We are on the first floor of a 5-story office building and share a community restroom. Our landlord says some of the other tenants on the first floor have seen one of my co-workers, an older and over weight woman, leave a mess in the ladies restroom. I’m not talking about used paper towels, but urine and fecal matter. She is overweight and has a problem with bending over. I worked with her at another location and when there was a similar complaint, she chimed in with another employee that it was the homeless people who were always hanging around. We have no homeless people at this location. She has left in the middle of the day to go home and change due to accidents before. How do I approach her with this without embarrassing her or offending her? The office manager, who is male, said he would like to handle this, but wants me in the conversation as well because I’ve known her the longest and because he’d like another female in on the meeting. Help!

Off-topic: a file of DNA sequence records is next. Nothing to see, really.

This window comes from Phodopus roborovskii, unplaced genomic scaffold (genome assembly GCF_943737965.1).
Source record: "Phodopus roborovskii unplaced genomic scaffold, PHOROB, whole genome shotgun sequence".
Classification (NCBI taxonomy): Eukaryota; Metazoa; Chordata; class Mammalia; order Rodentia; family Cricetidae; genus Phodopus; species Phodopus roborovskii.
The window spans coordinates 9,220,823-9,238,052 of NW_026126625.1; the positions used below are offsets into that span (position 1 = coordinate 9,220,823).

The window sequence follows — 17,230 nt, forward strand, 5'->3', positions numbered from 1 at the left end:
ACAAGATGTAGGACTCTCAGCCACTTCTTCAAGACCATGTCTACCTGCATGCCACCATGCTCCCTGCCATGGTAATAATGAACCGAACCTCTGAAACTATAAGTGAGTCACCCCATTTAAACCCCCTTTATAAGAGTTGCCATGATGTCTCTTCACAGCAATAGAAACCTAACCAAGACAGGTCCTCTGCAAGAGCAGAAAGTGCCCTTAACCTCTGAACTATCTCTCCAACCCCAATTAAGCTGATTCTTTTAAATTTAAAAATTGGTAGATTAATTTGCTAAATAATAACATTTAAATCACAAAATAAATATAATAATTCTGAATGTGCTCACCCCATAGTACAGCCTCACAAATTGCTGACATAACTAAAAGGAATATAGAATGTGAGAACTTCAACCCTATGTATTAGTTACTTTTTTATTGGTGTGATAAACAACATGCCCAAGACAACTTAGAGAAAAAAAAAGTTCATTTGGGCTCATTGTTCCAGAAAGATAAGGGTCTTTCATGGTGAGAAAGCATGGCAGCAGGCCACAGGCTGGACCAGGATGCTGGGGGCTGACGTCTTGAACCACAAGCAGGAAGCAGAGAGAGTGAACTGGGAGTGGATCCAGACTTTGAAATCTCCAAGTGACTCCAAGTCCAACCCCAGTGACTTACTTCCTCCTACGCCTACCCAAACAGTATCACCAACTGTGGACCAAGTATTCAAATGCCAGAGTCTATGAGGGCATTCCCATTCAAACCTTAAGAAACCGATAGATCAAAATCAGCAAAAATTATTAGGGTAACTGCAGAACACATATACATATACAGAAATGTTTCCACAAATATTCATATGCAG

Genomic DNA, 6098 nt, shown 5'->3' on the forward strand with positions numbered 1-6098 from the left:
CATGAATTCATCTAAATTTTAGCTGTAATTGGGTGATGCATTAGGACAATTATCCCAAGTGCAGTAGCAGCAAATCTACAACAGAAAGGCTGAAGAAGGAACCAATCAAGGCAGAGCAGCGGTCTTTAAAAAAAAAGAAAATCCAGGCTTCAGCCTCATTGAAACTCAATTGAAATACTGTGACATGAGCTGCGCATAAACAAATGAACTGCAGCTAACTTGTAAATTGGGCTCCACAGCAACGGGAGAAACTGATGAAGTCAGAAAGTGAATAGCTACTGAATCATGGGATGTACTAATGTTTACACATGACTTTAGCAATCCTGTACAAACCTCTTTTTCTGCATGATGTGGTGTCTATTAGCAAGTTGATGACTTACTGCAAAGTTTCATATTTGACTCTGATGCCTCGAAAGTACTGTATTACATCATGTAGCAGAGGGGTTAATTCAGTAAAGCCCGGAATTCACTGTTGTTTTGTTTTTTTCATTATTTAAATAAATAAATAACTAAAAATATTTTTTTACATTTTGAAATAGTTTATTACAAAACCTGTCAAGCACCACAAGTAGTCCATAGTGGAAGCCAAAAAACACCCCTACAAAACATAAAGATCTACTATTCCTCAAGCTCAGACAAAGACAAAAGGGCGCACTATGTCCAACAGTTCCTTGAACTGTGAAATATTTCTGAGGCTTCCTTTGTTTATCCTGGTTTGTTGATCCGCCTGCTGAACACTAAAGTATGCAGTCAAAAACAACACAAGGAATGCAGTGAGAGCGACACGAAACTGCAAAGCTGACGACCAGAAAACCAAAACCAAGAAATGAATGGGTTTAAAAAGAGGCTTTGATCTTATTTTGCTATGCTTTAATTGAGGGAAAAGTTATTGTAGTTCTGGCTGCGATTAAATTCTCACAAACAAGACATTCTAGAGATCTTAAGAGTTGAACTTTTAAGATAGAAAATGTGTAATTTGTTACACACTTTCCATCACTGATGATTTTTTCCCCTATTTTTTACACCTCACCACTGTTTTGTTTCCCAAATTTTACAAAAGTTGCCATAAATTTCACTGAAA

Your role is supportive of your office manager. He should say at the outset of the meeting that he asked that you be present, as he stated, so that another woman is in the room. His task is to speak to this woman presenting her with the information reported said–that she left the ugly mess in the restroom. This woman likely will deny it. There is no need to argue that she is the one who did it. If she denies it, your office manager will state how important it is to maintain a clean restroom and to ask her help in inspecting and making sure that the stool, surrounding area and wash basin are clean after use. There should be paper towels, stool brush, and mop in the room to aid in a clean up. Possibly he should have someone to monitor it, perhaps scheduling women from your office and representatives from the tenants to take turns to insure it is clean at all times. Your role also is to assist this woman at an embarrassing time. Perhaps saying that you are sure Ms. Accused wants to enter a clean restroom too. Do feel free to share with us how the confrontation works out.Clean working conditions are basic to building a sense of we are in this together–a spirit we call WEGO.